Salesforce.com Inc reported better-than-expected quarterly revenue, helped by an increase in demand for its web-based sales and marketing software, and raised its full-year profit and revenue forecast.
Businesses are increasingly moving toward cloud software services that cost less and are easier to manage, helping companies such as Salesforce and human resource management software provider Workday Inc.
Spending on enterprise resource management and customer relationship management has been particularly strong. Research firm IDC expects ERM and CRM software sales to grow 20 percent at a compounded annual rate every year from 2013 to 2018. (bit.ly/1n8p3gF)
Salesforce said on Thursday it expects an adjusted profit of 50-52 cents per share on revenue of $5.34-$5.37 billion for the year ending Jan. 31. It had previously forecast an adjusted profit of 49-51 cents on revenue of $5.30-$5.34 billion.
Analysts were expecting a profit of 51 cents per share on revenue of $5.34 billion, according to Thomson Reuters I/B/E/S.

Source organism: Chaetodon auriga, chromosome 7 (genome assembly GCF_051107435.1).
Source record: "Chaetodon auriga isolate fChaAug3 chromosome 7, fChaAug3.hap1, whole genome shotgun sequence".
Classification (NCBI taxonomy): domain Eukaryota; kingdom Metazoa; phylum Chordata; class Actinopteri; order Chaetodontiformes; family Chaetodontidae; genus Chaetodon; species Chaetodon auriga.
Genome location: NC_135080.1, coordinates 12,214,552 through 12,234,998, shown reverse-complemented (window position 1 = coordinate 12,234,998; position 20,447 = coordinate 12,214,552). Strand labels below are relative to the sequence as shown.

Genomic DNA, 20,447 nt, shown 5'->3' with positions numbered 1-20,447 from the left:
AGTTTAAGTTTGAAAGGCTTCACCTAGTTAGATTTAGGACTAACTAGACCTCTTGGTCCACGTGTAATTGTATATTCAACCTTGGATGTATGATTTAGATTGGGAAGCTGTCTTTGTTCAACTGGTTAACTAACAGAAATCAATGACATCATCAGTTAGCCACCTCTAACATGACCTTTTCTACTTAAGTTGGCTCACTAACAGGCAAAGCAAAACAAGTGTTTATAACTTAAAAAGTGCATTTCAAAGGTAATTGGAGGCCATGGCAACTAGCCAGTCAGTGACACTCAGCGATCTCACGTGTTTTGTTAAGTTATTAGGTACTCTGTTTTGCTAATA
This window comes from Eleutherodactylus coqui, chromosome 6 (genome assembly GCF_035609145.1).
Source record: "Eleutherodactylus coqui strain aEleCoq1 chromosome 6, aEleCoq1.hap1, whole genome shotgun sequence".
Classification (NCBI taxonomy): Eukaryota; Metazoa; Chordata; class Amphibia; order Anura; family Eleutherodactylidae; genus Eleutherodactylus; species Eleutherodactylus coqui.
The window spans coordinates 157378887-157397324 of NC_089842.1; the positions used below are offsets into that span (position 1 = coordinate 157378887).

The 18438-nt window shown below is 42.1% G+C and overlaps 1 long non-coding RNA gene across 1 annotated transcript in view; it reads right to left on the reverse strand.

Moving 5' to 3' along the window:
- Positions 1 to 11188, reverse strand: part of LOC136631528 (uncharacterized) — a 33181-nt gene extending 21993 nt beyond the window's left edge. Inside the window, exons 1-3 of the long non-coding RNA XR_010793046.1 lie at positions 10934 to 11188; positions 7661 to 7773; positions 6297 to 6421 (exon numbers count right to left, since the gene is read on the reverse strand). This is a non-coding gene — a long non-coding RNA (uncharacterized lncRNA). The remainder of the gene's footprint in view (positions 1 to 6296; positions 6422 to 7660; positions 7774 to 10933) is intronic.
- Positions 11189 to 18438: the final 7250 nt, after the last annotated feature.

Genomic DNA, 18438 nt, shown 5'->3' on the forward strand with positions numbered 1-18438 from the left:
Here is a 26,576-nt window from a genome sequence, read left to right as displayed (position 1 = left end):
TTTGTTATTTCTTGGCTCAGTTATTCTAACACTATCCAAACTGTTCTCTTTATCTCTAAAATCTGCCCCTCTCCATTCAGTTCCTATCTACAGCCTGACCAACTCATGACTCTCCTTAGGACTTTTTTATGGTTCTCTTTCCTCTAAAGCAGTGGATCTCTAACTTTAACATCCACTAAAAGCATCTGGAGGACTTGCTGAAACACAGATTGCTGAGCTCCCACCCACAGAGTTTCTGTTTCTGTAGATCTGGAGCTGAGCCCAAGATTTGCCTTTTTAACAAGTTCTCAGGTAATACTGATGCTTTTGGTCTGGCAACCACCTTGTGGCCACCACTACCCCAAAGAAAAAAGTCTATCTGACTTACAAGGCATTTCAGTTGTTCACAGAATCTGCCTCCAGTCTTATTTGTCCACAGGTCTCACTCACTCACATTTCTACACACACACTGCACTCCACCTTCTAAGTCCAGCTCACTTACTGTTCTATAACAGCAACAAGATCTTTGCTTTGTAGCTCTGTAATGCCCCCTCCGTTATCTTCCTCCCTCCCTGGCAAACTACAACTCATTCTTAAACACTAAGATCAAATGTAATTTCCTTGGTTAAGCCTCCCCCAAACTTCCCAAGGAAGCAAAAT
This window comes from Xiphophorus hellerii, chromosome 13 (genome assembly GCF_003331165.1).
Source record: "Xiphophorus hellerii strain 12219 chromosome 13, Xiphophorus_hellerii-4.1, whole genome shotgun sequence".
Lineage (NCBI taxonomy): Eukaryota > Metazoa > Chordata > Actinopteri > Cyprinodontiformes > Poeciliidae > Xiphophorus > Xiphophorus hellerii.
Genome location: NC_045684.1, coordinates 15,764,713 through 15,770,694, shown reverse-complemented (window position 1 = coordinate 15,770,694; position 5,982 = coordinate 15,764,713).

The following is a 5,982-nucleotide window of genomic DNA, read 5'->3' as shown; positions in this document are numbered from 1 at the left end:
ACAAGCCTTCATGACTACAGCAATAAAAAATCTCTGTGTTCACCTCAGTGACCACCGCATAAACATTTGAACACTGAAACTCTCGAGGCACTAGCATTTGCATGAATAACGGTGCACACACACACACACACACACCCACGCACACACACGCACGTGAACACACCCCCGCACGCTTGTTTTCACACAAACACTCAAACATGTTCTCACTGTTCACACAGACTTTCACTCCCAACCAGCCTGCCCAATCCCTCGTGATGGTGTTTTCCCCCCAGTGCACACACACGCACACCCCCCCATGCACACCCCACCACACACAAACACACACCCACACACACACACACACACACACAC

The company said unbilled revenue rose by about a third to $5 billion at the end of the second quarter.
"We continue to see greater upside potential in the second half as our checks suggest there are mega-deals in the pipeline that could close, aided by the maturing efforts of CRM's new vertical-led strategy," Susquehanna analyst J. Derrick Wood said in a pre-earnings note.
Salesforce, which competes with Germany's SAP SE and Oracle Corp among others, is investing in software targeted at specific sectors such as healthcare to boost growth.
In June, Dutch healthcare and lighting company Philips said it was teaming up with Salesforce to offer online management of chronic diseases.
Salesforce has also been buying providers of data analytics and marketing software to boost growth.
The company bought data analytics firm RelateIQ Inc for about $390 million last month, its largest deal since its $2.5 billion acquisition of e-mail marketing firm ExactTarget last year.
Salesforce reported net loss of $61.1 million, or 10 cents per share, for the second quarter ended July 31, compared with a profit of $76.6 million, or 12 cents per share, a year earlier.
On an adjusted basis, the company earned 13 cents per share.
Revenue rose to $1.32 billion from $957.1 million.
Subscription and support revenue, which accounts for 93 percent of total revenue, rose 37 percent. Professional services revenue rose 58 percent.
Analysts on average had expected a profit of 12 cents per share on revenue of $1.29 billion, according to Thomson Reuters I/B/E/S.
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Updated Date: Aug 22, 2014 11:34:25 IST